Backbench Tory rebels' bid to scupper the government's Lords reform proposals appear to have succeeded, after a report suggested David Cameron is ready to drop the proposals for good.
The Telegraph newspaper's report that the reforms have been shelved is likely to trigger further dissent within the coalition, as Liberal Democrats have viewed the reform as a fundamental part of their policy agenda.
Plans to replace the existing Lords with an 80% elected second chamber had sparked a massive rebellion among Conservative MPs worried about the primacy of the Commons.
Ninety-one opposed the Lords reform bill in its second reading debate, meaning the legislation only passed because of opposition support.
It was Labour's decision to oppose the critical programme motion limiting the time the bill could take on the floor of the Commons which proved critical, however. Once it became clear government whips could not pass the motion it became clear the bill was unlikely to survive unchanged.
Initially coalition leaders had hoped to persuade Tory rebels to back a slimmed-down version of the plan which saw the remaining hereditary peers axed. Now even that seems to have been abandoned.
Tory right-winger John Redwood called for Lords reform to be replaced with a "repeal bill" scrapping "vexatious laws and regulations".
"Now there's an idea that should appeal to ministers from both coalition parties, but I don't see them limbering up for it," he commented on his blog.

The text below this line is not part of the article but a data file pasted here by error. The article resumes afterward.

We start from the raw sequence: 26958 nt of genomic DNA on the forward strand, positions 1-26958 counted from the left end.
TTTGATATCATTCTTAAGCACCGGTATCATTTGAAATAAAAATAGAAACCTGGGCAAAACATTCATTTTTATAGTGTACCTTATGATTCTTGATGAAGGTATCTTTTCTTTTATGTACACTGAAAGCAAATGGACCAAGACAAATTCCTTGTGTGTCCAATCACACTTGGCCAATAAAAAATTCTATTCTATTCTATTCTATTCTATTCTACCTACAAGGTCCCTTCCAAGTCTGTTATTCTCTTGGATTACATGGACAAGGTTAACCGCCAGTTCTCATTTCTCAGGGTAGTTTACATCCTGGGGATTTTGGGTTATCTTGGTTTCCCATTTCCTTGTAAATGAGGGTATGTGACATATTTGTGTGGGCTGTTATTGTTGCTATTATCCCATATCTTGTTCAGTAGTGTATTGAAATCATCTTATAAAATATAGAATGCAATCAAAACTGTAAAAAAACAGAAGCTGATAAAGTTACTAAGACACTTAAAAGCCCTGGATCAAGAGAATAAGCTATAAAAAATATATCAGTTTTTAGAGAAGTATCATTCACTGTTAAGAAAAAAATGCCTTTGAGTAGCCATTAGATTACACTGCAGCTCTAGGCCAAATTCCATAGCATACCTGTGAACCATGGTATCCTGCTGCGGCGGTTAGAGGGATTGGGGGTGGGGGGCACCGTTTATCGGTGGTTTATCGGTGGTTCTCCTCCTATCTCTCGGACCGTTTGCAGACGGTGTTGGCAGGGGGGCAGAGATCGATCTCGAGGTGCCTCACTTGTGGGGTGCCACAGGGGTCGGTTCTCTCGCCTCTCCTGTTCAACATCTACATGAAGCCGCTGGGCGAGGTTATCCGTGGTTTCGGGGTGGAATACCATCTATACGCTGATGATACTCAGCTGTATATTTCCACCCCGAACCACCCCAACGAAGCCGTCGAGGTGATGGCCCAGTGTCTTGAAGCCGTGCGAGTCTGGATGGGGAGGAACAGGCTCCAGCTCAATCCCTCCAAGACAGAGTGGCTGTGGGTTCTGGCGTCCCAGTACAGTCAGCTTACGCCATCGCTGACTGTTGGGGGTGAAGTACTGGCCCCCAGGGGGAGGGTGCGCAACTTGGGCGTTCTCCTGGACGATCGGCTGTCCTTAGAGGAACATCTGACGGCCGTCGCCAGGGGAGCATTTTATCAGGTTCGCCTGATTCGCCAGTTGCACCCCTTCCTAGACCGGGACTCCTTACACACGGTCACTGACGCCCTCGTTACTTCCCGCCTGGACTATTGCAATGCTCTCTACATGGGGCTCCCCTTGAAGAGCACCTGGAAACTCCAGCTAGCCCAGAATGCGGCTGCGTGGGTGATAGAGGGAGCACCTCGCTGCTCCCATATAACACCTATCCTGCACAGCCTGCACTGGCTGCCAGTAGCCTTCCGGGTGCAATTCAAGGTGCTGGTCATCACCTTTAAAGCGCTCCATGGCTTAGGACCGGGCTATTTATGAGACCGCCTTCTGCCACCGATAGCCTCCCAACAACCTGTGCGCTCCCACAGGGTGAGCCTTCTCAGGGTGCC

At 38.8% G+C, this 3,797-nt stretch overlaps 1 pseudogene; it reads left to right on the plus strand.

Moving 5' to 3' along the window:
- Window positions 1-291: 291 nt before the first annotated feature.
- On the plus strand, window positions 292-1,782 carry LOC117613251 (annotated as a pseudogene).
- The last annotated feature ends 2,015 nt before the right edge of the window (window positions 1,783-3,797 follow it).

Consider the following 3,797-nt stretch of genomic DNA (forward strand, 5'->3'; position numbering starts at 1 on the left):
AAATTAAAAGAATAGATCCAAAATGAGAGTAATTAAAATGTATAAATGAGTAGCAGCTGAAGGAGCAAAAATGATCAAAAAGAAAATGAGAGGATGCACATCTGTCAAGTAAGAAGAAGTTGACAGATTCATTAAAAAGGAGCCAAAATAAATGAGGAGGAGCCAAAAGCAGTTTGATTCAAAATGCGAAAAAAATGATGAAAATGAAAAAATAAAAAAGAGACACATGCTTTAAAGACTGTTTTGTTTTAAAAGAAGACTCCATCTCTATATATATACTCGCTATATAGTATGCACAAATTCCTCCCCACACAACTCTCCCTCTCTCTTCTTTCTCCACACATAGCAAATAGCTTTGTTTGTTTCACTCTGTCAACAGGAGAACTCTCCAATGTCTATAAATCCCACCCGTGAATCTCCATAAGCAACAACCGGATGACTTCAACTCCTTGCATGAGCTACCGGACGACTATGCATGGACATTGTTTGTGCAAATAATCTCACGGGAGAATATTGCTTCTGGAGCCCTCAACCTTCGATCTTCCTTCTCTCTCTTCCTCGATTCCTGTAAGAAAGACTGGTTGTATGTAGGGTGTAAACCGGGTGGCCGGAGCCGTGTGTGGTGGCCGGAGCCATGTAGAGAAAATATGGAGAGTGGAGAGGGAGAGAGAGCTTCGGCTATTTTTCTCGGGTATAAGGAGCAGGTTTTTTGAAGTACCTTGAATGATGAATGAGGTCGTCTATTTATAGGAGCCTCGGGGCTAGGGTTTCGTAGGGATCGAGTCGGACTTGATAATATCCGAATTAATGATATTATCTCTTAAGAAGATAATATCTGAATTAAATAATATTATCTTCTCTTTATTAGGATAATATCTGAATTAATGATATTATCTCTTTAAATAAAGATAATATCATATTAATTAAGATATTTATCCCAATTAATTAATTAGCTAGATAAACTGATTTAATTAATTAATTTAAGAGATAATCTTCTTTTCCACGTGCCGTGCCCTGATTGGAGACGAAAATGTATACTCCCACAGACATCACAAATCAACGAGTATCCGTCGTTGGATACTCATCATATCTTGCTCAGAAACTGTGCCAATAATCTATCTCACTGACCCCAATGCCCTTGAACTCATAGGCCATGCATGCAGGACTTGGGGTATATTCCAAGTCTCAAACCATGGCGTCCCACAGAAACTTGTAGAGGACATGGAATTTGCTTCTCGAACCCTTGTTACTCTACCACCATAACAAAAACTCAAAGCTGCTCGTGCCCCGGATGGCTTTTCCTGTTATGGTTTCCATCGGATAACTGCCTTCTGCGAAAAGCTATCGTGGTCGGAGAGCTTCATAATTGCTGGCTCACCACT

Instead Lib Dems are likely to have their disappointment at the failure of Lords reform muted by other political concessions in the coalition's midterm negotiations, which are expected to lead to a relaunch in the autumn.
Many in the coalition's junior party are likely to be deeply frustrated by the setback, however. Earlier this week the Earl of Glasgow, a Lib Dem hereditary peer, complained that defeat would make the Lib Dems look "rather foolish".
"I don't think it's going to get through," he said.
"It's going to be another constitutional humiliation for Nick Clegg and, therefore, the party."
Chris Rennard, the former Lib Dem chief executive and another of the party's peers, insisted that there was "no substitute for democracy" but accepted that party leader Nick Clegg needed to regroup quickly.
"What Nick will need to do as deputy prime minister is to show what a difference the Liberal Democrats have made and why a majority for either Conservatives or Labour at the election would be a disaster," blog Lib Dem Voice quoted him as saying.
Conservatives accept their opposition to Lords reform could cost them another of the coalition's constitutional changes - the reduction in the size of the Commons from 650 to 600 MPs and equalisation of constituency sizes.
The move is expected to give the Tories around an extra 20 MPs but hurt Labour and the Lib Dems. Senior Liberal Democrats have already warned there will be "consequences" for boundary changes if Lords reform does not go ahead.